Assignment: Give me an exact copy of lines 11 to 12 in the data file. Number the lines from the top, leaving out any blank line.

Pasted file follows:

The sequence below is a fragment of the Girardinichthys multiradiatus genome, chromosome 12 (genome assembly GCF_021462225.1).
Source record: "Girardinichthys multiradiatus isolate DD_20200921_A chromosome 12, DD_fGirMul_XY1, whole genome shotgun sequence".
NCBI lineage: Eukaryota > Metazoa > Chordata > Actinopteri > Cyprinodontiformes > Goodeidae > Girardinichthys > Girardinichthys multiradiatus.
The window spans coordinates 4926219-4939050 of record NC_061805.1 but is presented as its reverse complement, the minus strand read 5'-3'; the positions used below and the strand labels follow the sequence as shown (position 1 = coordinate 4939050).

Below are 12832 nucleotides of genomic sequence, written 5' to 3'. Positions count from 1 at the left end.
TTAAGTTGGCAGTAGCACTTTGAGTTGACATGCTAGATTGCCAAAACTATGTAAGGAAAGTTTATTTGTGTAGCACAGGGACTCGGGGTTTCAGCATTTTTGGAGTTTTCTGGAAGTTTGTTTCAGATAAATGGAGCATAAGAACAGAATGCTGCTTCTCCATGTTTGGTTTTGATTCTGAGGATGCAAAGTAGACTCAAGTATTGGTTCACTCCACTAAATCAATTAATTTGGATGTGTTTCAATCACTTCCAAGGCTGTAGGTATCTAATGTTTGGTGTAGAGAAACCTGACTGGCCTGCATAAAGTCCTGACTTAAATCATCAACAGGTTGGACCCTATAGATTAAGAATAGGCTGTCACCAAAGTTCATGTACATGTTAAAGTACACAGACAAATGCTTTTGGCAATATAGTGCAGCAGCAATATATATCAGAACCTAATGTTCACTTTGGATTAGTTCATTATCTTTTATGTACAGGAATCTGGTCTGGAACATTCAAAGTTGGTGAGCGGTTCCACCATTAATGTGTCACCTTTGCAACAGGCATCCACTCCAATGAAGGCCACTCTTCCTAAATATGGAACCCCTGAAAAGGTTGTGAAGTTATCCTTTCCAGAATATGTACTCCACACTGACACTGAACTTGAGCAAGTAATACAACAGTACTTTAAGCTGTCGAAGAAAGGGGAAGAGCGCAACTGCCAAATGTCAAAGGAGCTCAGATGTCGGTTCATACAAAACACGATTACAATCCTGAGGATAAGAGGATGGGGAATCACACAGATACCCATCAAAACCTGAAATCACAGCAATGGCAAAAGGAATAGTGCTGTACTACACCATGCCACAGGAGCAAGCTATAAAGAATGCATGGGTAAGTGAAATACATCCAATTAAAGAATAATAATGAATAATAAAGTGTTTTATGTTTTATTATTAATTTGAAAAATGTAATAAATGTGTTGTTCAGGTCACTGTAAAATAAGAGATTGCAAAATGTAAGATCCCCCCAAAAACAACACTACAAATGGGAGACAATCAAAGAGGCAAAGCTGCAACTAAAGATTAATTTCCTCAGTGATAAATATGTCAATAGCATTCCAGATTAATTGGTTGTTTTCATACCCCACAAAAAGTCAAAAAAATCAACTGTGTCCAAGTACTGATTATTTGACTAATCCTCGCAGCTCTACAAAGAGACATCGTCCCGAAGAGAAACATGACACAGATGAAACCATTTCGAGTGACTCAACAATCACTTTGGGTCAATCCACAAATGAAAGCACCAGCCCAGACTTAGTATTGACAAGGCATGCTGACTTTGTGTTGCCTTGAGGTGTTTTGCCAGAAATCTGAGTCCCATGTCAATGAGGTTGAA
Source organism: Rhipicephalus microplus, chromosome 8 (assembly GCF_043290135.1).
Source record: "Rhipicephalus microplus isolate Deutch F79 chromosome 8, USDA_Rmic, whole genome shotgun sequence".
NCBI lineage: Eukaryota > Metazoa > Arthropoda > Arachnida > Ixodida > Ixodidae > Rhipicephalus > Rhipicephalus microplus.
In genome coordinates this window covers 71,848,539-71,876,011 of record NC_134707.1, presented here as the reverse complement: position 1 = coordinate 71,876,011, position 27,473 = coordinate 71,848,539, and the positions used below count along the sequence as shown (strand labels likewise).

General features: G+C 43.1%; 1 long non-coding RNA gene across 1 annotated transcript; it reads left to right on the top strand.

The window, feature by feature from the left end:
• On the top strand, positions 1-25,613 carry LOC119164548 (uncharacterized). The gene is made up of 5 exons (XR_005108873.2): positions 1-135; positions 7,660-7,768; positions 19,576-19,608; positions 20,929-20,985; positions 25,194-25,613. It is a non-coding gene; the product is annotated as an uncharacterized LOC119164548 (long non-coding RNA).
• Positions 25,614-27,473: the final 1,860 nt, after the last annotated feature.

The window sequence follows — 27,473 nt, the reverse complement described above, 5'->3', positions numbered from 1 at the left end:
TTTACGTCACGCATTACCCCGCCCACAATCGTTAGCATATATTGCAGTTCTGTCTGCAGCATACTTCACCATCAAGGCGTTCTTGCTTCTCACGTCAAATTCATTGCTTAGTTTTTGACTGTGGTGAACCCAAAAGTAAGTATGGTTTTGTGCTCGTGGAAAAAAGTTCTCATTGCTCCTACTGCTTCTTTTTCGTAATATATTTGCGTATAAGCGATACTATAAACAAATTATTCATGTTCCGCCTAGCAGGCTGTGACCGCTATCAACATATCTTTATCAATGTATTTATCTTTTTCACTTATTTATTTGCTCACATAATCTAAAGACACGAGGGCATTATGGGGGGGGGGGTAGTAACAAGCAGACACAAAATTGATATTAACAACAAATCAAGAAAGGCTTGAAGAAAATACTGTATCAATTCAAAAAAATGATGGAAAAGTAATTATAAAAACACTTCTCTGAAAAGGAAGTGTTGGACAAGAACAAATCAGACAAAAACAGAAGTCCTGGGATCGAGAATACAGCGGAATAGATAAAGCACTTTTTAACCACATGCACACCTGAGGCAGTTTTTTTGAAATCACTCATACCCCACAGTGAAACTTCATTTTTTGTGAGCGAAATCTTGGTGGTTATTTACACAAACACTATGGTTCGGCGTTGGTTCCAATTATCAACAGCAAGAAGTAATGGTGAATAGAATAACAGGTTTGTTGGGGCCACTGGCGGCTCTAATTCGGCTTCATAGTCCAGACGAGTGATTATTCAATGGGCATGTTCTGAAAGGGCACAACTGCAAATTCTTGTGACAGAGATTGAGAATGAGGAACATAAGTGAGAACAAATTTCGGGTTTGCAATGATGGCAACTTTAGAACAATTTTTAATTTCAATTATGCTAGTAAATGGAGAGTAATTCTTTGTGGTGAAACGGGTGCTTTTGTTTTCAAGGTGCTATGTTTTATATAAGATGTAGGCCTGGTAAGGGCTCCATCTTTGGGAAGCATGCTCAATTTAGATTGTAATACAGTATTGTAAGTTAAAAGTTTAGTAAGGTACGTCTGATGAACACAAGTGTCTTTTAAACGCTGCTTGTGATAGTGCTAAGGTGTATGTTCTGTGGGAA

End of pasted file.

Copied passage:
General features: G+C 43.1%; 1 long non-coding RNA gene across 1 annotated transcript; it reads left to right on the top strand.

The window, feature by feature from the left end: